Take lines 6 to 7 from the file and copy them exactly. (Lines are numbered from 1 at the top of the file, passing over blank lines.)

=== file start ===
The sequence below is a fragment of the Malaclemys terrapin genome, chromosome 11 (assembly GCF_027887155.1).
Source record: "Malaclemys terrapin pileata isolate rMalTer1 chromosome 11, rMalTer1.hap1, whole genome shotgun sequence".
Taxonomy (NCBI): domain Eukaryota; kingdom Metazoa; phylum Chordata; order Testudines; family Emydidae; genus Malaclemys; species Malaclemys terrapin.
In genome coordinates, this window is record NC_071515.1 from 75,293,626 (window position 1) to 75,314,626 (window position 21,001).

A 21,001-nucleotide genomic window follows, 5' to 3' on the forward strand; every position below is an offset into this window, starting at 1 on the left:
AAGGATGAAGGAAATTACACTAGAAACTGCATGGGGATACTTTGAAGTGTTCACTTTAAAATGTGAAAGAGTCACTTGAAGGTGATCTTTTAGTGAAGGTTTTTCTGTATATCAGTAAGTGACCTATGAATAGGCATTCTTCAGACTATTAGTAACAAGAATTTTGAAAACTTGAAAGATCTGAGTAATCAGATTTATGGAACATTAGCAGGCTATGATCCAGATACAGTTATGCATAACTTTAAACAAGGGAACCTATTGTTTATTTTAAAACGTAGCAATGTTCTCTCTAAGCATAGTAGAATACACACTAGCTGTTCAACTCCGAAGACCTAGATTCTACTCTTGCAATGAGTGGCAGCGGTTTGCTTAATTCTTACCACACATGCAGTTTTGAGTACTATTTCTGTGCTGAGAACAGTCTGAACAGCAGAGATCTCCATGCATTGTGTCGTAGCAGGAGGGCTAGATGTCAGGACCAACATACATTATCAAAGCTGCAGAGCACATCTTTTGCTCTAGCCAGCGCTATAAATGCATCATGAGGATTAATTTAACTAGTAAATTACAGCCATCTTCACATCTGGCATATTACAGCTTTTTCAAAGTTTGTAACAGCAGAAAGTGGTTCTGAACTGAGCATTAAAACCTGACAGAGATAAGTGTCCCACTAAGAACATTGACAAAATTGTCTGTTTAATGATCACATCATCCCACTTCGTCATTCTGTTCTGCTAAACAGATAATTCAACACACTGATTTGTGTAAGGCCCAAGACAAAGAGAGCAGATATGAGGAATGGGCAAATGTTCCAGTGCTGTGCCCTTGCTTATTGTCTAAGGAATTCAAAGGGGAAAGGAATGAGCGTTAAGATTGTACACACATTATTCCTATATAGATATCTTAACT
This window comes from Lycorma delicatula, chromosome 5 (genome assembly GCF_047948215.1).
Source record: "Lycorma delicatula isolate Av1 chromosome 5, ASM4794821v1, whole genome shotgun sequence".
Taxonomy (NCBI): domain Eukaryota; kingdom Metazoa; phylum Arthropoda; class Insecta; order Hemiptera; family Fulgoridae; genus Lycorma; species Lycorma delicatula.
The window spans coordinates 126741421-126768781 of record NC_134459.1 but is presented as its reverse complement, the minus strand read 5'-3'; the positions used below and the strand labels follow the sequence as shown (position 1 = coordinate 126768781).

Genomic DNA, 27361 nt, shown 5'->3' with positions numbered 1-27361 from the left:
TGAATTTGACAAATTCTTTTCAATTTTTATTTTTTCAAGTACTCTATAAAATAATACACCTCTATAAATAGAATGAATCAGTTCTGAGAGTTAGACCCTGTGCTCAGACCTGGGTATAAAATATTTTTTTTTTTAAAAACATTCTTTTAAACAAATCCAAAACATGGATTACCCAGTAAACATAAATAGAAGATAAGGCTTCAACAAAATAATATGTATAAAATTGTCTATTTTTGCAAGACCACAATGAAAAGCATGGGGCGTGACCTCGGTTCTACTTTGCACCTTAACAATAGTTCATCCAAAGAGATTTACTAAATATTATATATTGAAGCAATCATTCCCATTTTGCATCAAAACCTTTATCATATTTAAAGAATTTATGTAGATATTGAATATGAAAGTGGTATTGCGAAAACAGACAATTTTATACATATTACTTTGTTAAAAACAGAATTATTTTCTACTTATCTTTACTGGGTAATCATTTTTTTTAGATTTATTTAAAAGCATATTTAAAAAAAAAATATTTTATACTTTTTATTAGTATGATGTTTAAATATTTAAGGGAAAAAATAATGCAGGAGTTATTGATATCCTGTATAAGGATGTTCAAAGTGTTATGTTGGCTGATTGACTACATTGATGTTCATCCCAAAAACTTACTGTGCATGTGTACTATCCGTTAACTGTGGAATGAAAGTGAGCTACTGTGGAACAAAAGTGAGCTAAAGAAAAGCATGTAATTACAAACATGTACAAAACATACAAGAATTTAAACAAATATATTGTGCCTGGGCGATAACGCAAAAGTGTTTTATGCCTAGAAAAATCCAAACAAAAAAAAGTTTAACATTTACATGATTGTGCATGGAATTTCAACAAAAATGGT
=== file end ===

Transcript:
AAGGATGAAGGAAATTACACTAGAAACTGCATGGGGATACTTTGAAGTGTTCACTTTAAAATGTGAAAGAGTCACTTGAAGGTGATCTTTTAGTGAAGGTTTTTCTGTATATCAGTAAGTGACCTATGAATAGGCATTCTTCAGACTATTAGTAACAAGAATTTTGAAAACTTGAAAGATCTGAGTAATCAGATTTATGGAACATTAGCAGGCTATGATCCAGATACAGTTATGCATAACTTTAAACAAGGGAACCTATTGTTTATTTTAAAACGTAGCAATGTTCTCTCTAAGCATAGTAGAATACACACTAGCTGTTCAACTCCGAAGACCTAGATTCTACTCTTGCAATGAGTGGCAGCGGTTTGCTTAATTCTTACCACACATGCAGTTTTGAGTACTATTTCTGTGCTGAGAACAGTCTGAACAGCAGAGATCTCCATGCATTGTGTCGTAGCAGGAGGGCTAGATGTCAGGACCAACATACATTATCAAAGCTGCAGAGCACATCTTTTGCTCTAGCCAGCGCTATAAATGCATCATGAGGATTAATTTAACTAGTAAATTACAGCCATCTTCACATCTGGCATATTACAGCTTTTTCAAAGTTTGTAACAGCAGAAAGTGGTTCTGAACTGAGCATTAAAACCTGACAGAGATAAGTGTCCCACTAAGAACATTGACAAAATTGTCTGTTTAATGATCACATCATCCCACTTCGTCATTCTGTTCTGCTAAACAGATAATTCAACACACTGATTTGTGTAAGGCCCAAGACAAAGAGAGCAGATATGAGGAATGGGCAAATGTTCCAGTGCTGTGCCCTTGCTTATTGTCTAAGGAATTCAAAGGGGAAAGGAATGAGCGTTAAGATTGTACACACATTATTCCTATATAGATATCTTAACT
This window comes from Lycorma delicatula, chromosome 5 (genome assembly GCF_047948215.1).